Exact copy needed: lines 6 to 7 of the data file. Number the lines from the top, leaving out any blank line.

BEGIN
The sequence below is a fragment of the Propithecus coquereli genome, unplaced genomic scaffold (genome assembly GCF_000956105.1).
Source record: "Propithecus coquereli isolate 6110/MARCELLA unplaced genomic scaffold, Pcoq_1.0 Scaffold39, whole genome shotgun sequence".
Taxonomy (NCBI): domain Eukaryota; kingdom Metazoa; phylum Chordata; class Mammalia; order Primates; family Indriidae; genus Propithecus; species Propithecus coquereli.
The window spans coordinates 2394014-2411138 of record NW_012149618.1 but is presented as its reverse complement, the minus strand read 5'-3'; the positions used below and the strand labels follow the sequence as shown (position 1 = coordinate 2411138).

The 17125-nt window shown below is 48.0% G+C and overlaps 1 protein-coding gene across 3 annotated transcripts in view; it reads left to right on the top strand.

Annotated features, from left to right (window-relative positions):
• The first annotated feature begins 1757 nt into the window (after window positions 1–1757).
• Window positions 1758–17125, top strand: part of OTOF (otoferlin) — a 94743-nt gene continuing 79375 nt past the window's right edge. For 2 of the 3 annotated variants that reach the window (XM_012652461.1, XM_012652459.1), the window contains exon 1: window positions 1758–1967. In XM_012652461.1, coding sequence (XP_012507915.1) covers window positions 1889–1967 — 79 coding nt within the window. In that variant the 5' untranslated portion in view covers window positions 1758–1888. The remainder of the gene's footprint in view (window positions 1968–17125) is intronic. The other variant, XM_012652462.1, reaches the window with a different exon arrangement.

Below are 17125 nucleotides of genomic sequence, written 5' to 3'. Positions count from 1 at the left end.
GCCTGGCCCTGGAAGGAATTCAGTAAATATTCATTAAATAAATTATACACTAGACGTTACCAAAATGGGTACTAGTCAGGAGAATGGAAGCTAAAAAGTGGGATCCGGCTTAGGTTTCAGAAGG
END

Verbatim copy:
Annotated features, from left to right (window-relative positions):
• The first annotated feature begins 1757 nt into the window (after window positions 1–1757).